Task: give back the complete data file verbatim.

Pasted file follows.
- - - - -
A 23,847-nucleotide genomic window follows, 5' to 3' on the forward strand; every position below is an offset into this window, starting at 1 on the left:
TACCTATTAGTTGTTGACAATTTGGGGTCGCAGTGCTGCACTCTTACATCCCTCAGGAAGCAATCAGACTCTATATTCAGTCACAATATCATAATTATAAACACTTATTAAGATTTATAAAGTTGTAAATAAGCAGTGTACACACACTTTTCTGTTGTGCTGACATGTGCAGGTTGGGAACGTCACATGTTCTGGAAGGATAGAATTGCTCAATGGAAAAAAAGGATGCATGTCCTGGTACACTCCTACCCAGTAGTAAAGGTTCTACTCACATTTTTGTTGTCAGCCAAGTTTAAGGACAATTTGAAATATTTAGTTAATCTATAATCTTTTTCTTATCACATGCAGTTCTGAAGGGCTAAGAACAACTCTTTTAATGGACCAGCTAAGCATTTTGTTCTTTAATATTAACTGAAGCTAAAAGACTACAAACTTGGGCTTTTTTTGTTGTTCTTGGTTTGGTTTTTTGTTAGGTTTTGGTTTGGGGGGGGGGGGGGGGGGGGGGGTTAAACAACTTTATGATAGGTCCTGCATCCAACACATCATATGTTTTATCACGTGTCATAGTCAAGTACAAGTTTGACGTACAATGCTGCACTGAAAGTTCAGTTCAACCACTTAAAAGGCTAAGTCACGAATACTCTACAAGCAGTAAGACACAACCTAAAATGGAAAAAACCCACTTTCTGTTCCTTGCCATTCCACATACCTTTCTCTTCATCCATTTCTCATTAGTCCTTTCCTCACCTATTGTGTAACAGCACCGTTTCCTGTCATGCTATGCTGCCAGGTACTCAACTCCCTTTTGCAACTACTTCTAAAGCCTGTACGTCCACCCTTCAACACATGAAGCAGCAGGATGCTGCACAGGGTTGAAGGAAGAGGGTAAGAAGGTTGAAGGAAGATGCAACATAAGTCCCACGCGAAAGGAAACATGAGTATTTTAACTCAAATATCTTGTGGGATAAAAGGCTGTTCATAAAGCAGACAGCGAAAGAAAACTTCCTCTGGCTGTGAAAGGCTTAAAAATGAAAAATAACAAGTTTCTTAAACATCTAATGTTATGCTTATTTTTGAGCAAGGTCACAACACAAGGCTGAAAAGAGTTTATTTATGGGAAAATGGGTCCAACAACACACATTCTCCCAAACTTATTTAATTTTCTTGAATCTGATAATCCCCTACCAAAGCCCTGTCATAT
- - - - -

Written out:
A 23,847-nucleotide genomic window follows, 5' to 3' on the forward strand; every position below is an offset into this window, starting at 1 on the left:
TACCTATTAGTTGTTGACAATTTGGGGTCGCAGTGCTGCACTCTTACATCCCTCAGGAAGCAATCAGACTCTATATTCAGTCACAATATCATAATTATAAACACTTATTAAGATTTATAAAGTTGTAAATAAGCAGTGTACACACACTTTTCTGTTGTGCTGACATGTGCAGGTTGGGAACGTCACATGTTCTGGAAGGATAGAATTGCTCAATGGAAAAAAAGGATGCATGTCCTGGTACACTCCTACCCAGTAGTAAAGGTTCTACTCACATTTTTGTTGTCAGCCAAGTTTAAGGACAATTTGAAATATTTAGTTAATCTATAATCTTTTTCTTATCACATGCAGTTCTGAAGGGCTAAGAACAACTCTTTTAATGGACCAGCTAAGCATTTTGTTCTTTAATATTAACTGAAGCTAAAAGACTACAAACTTGGGCTTTTTTTGTTGTTCTTGGTTTGGTTTTTTGTTAGGTTTTGGTTTGGGGGGGGGGGGGGGGGGGGGGGTTAAACAACTTTATGATAGGTCCTGCATCCAACACATCATATGTTTTATCACGTGTCATAGTCAAGTACAAGTTTGACGTACAATGCTGCACTGAAAGTTCAGTTCAACCACTTAAAAGGCTAAGTCACGAATACTCTACAAGCAGTAAGACACAACCTAAAATGGAAAAAACCCACTTTCTGTTCCTTGCCATTCCACATACCTTTCTCTTCATCCATTTCTCATTAGTCCTTTCCTCACCTATTGTGTAACAGCACCGTTTCCTGTCATGCTATGCTGCCAGGTACTCAACTCCCTTTTGCAACTACTTCTAAAGCCTGTACGTCCACCCTTCAACACATGAAGCAGCAGGATGCTGCACAGGGTTGAAGGAAGAGGGTAAGAAGGTTGAAGGAAGATGCAACATAAGTCCCACGCGAAAGGAAACATGAGTATTTTAACTCAAATATCTTGTGGGATAAAAGGCTGTTCATAAAGCAGACAGCGAAAGAAAACTTCCTCTGGCTGTGAAAGGCTTAAAAATGAAAAATAACAAGTTTCTTAAACATCTAATGTTATGCTTATTTTTGAGCAAGGTCACAACACAAGGCTGAAAAGAGTTTATTTATGGGAAAATGGGTCCAACAACACACATTCTCCCAAACTTATTTAATTTTCTTGAATCTGATAATCCCCTACCAAAGCCCTGTCATAT